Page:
Very little irritates me more than a bully and that is exactly what the New York Times has stooped to. Many of us understand that we live in a time where dirty politics and smear campaigns have been raised to an art form.
Rupert Murdoch's empire is built on baseless sensationalism and loud mouthed info-tainment where truth is the only issue that has any liberal treatment. The reality is that corporate media pursues a corporate agenda and profits are the bottom line.
It is a cultural malady, that the election results in Iowa suggest, most Americans have had enough of. Corporate front groups and their astro turf grass root, fronts and frauds fill every niche of cyberspace and dominate mainstream media.
These faux friends of the average citizen, create serious challenges for genuine efforts to be heard, and to contradict any agenda that impacts the real bottom line, corporate profits, the life blood of Wall Street.
It is bad enough that big business is given the default platforms. Paid pundits and OpEd sections are available for corporate spin, while citizens fight with little more than the conviction of their beliefs to challenge the corporate domination.
It is a challenge that is taken on with great personal sacrifice and individual effort. It embodies all the qualities of the "can do spirit" that all the Presidential candidates have taken to applauding.
Apparently that's great for the sound bites, but not for the principles in practice at the New York Times. They have taken up the attack style of the Swift Boat campaign with an article on January 9, 2008.
Who did the global power of the NY Times see fit to go after? Who's credibility did they attack?
They went after a mother who dared to suggest that the agribusiness %$#@ is contributing to the food allergies her children live with. This mother dared to take matters into her own hands and fill the need she and other parents deal with daily, trying to protect children too young to understand the life threatening reality of food allergies.
The reality of the food situation has transformed the quintessential American child's lunch of a peanut butter and jelly sandwich with milk and cookies into killers that have school cafeterias a place that needs individuals with EMS training to work in.
She committed herself to creating tools to promote education, awareness and make life with these food challenges a bit easier on a very practical level with little lunch bags and allergy alert tags. She took proactive steps to engage some food makers to develop products these children can eat so her children and others aren't dropping dead in the school lunch rooms.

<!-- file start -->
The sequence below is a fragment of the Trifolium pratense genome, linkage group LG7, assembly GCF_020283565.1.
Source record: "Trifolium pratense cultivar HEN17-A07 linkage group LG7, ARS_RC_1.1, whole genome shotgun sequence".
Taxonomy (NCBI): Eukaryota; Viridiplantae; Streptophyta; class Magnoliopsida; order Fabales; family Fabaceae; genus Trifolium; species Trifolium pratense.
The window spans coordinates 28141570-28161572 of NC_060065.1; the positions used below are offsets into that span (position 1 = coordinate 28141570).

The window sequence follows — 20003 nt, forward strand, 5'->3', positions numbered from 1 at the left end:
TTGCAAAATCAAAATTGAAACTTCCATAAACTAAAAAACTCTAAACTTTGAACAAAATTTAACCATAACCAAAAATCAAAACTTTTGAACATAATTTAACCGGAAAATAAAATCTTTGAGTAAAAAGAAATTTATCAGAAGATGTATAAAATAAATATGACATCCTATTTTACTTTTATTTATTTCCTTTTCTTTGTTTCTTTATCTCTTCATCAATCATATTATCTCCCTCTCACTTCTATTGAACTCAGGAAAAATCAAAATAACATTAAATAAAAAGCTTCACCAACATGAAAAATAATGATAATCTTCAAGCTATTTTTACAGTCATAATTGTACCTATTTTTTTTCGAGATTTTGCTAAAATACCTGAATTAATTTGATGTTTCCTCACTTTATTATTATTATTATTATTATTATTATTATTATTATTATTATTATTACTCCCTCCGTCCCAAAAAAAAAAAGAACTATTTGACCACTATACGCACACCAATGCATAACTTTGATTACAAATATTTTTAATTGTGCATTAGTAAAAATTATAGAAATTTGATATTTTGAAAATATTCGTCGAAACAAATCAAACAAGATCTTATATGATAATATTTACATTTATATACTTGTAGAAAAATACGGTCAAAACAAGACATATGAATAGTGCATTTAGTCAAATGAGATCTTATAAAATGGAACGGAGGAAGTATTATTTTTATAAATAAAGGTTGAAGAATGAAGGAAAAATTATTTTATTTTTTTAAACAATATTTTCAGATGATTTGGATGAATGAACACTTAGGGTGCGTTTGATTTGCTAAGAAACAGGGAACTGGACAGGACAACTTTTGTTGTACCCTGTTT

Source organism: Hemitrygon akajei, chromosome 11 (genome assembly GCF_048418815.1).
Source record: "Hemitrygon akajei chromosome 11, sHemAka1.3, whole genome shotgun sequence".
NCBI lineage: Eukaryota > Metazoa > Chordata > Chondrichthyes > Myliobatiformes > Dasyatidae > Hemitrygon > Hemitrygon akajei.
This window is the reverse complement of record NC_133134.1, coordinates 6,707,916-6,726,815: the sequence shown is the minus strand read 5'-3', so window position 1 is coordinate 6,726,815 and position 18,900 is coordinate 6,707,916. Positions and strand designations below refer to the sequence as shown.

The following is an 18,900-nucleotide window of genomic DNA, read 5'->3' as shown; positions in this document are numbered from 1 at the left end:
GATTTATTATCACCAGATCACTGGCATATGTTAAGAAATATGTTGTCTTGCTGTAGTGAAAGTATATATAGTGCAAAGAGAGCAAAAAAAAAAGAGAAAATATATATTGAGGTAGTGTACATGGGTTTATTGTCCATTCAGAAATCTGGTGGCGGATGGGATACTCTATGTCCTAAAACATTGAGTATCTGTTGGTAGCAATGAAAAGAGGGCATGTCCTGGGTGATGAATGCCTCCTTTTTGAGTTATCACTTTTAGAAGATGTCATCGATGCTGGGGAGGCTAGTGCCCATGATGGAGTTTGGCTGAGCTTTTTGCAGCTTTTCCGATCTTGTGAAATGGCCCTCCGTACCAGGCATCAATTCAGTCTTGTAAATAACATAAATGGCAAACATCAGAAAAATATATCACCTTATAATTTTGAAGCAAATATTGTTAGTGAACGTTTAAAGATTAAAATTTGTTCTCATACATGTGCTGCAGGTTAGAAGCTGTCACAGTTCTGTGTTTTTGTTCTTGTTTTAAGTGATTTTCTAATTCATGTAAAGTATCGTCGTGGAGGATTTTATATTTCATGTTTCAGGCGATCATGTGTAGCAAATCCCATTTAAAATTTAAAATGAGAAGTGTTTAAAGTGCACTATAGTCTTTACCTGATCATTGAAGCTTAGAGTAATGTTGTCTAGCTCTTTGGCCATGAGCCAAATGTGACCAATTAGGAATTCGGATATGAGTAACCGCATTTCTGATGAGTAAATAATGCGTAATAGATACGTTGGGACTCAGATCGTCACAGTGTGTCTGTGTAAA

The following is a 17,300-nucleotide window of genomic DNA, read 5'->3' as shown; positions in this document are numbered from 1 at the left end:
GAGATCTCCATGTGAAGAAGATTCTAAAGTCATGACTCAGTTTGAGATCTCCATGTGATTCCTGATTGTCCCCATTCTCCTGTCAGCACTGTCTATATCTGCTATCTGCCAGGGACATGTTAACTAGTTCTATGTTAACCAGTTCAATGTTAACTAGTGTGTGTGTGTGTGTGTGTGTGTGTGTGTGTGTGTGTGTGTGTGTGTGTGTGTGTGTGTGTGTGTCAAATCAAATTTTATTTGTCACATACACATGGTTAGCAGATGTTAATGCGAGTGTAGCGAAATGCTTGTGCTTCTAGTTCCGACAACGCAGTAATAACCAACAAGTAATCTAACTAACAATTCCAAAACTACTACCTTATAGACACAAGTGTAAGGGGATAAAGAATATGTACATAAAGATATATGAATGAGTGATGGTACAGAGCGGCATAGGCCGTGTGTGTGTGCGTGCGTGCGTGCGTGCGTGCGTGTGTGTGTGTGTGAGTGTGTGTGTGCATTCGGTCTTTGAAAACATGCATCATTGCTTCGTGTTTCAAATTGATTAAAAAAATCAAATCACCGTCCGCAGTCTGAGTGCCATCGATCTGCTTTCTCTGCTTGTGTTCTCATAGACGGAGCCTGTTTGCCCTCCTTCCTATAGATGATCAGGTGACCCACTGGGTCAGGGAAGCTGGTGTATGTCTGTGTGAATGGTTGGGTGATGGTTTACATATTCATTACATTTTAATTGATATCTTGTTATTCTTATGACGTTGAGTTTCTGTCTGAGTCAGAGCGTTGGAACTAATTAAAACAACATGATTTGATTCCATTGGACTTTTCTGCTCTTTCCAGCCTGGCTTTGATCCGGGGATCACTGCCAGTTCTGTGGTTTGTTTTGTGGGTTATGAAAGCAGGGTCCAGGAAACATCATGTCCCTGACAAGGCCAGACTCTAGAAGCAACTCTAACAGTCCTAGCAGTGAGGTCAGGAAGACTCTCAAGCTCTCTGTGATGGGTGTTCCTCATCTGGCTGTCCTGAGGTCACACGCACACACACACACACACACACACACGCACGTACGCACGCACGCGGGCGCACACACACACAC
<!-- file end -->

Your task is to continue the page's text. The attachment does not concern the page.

The mother in question is Robyn O'Brien founder of Allergy Kids. There's little doubt that when she granted the interview to the New York Times she expected that "The Paper of Record" would do a reasonable job of representing the issue of childhood food allergies with an eye to informing the public.
What she got was a FOX News rendition of fair and balanced that amounts to a little more than a hatchet job in defense of agribusiness. The Times used the only tools agribusiness has by misrepresenting the character of their critics and sowing seeds of doubt.
There's no doubt in my mind she must have been shocked by the cheap attacks and spin that constituted the second half of the article. Few individuals in America can actually imagine how far agribusiness will go to discredit their critics. Nor can they dream how every small voice advocating for pure foods can find themselves in the cross hairs of the agribusiness attack machine.
Since I have devoted much of the last decade to tracking the Monsanto and agribusiness supporters, as well as their cowardly, covert smear and spin techniques that are included in the article, this seemed like a perfect opportunity to expose how relentless and biased this attack on pure foods and critics of agribusiness is.
Never mind that we have had Mitt Romney campaigning away in Iowa and none of the super sleuths at the "Liberal" Times has been unable to uncover the relationship between Romney's personal fortune and Bain Capital's stake with agribusiness junk food pushers Dunkin' Donuts and Baskin Robbins.
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